In this blog post, I will review two K-12 Online Conference presentations from the past year’s archives. My reason for focusing on the past sessions, rather than the present, is based on the following professional development assumptions.
Some educators, that are new to the K-12 Online Conference, may peruse this year’s presentation descriptions and perhaps feel somewhat intimidated by the sophistication and knowledge of the presenters. However, I have always maintained that all educators, like their respective students, are travelling along their own personal learning continuum. As such, it is important to find professional development sessions that meet each individual’s current needs. Perhaps, equally important, is that the learning opportunity arrives “just in time” or when the learner is most receptive. When one finds timely, professional development sessions with a “good fit”, there is a much better chance that such opportunities will help educators move forward in their learning and encourage a willingness to try new strategies, applications, and resources.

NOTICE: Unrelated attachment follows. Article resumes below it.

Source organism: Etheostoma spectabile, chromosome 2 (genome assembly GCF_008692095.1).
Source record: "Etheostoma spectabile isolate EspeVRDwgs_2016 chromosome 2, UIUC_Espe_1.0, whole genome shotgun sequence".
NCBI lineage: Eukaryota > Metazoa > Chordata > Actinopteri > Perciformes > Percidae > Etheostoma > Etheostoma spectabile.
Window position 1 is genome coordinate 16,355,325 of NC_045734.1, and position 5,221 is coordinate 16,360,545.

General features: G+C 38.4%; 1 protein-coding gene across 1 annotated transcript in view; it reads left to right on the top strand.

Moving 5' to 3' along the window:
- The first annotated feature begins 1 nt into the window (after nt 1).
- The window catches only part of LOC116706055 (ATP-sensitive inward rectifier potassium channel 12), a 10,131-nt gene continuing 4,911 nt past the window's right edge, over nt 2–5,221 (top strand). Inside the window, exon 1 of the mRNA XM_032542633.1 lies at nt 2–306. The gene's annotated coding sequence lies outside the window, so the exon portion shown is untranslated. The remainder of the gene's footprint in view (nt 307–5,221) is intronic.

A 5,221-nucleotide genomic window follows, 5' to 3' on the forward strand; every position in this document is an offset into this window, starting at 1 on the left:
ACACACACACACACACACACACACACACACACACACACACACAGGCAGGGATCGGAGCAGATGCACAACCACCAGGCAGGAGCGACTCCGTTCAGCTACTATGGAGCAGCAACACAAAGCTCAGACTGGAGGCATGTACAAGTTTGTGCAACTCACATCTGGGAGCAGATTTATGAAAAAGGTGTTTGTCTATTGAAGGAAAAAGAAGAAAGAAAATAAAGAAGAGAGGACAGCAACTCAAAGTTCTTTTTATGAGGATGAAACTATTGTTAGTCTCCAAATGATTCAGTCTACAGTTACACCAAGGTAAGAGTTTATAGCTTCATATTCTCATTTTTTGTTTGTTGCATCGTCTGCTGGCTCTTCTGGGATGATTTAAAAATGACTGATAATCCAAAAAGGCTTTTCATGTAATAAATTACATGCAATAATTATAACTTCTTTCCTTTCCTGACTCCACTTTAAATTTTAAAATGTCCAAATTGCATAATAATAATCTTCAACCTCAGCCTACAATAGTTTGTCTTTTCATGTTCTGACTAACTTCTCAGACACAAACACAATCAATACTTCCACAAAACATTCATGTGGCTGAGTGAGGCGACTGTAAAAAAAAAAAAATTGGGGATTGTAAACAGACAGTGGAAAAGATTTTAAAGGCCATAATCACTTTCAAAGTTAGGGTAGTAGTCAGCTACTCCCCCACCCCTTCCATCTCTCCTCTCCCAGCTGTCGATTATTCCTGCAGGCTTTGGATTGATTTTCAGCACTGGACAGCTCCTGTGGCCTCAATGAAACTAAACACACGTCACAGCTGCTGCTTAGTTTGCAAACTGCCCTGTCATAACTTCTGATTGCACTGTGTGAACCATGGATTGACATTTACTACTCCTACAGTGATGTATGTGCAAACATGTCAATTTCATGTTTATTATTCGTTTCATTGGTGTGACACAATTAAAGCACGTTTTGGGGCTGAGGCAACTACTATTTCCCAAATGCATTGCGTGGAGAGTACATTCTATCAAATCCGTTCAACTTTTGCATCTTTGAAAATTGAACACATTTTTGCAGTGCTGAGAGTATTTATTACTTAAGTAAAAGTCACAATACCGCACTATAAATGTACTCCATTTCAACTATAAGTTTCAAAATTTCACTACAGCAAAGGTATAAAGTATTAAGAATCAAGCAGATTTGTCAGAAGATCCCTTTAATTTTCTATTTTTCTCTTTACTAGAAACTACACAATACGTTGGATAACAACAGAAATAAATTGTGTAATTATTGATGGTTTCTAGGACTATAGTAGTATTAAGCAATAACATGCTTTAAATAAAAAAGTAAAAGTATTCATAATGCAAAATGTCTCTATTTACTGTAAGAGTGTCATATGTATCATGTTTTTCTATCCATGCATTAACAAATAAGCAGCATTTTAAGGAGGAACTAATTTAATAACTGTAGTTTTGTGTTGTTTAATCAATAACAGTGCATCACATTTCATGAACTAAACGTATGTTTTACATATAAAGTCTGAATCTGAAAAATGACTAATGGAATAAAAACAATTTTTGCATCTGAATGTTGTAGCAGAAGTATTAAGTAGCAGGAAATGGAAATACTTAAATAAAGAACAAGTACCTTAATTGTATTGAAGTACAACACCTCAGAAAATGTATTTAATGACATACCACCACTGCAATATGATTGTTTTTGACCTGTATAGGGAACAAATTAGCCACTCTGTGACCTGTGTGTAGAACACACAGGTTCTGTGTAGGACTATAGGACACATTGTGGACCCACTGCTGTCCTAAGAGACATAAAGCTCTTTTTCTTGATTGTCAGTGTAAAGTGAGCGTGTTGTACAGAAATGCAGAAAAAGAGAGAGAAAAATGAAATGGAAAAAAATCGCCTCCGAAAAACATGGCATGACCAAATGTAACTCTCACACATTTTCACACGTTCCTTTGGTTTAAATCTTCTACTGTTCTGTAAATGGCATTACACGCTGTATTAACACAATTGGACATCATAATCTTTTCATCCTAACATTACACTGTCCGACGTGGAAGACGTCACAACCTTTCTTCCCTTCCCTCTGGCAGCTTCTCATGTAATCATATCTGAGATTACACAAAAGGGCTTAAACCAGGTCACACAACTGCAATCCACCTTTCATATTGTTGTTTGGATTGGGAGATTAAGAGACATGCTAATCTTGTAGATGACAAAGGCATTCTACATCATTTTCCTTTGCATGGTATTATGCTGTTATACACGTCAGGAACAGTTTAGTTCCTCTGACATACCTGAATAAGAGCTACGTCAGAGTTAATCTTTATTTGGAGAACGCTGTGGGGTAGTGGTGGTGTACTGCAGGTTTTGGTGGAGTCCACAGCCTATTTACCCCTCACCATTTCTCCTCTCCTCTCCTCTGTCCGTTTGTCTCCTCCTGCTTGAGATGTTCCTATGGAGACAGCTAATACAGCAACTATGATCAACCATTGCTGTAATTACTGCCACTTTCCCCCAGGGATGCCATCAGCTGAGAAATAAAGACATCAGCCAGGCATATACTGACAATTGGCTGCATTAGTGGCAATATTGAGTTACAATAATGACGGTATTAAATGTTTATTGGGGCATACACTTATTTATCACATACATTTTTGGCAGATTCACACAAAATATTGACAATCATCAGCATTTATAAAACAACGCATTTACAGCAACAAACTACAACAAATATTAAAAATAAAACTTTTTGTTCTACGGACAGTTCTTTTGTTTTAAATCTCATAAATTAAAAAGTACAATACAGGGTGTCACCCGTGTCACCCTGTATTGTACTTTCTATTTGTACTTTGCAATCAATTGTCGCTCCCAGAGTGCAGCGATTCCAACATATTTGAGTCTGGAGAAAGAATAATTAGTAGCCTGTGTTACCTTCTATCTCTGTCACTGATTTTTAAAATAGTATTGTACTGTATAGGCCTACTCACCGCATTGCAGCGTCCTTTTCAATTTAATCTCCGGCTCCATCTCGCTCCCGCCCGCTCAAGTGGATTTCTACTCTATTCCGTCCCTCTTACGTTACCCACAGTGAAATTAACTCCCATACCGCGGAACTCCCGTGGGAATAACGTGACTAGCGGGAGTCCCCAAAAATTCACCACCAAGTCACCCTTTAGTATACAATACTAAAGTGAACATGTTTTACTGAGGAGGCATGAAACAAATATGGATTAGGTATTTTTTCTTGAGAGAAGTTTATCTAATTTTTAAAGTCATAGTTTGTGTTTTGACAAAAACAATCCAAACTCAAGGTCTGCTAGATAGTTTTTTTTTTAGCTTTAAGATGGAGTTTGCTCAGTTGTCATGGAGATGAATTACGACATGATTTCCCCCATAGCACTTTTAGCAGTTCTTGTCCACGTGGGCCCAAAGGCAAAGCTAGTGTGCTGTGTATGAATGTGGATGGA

As I indicated in my last post, the K-12 Online Conference provides professional development opportunities through a powerful instructional video mechanism which facilitates investigation when the individual learner is “ready”. Furthermore, unlike a traditional keynote speaker who delivers his/her message and then exits the stage, these video learning opportunities are conveniently archived for review as far back as 2006. Such wide ranging video learning opportunities can be perused, played, and even paused (to note a particular interesting web resource address) as one extracts the relevant and meaningful message. In addition to the archived videos there are also very important supporting resources and applications that should be investigated as well. True, you might think that when you review a video presentation created for the 2007 K-12 Online Conference, that you are three years “behind the times”. Not so …, I contend. Regardless of one’s position along their personal timeline, one doesn’t stagnate when one tries to implement new ideas. Furthermore, when one reviews a K-12 Online Conference video and related resources created in 2007, one can be assured that the message still has applicability and the related computer applications have improved dramatically over the past three years and now have so many more educational features.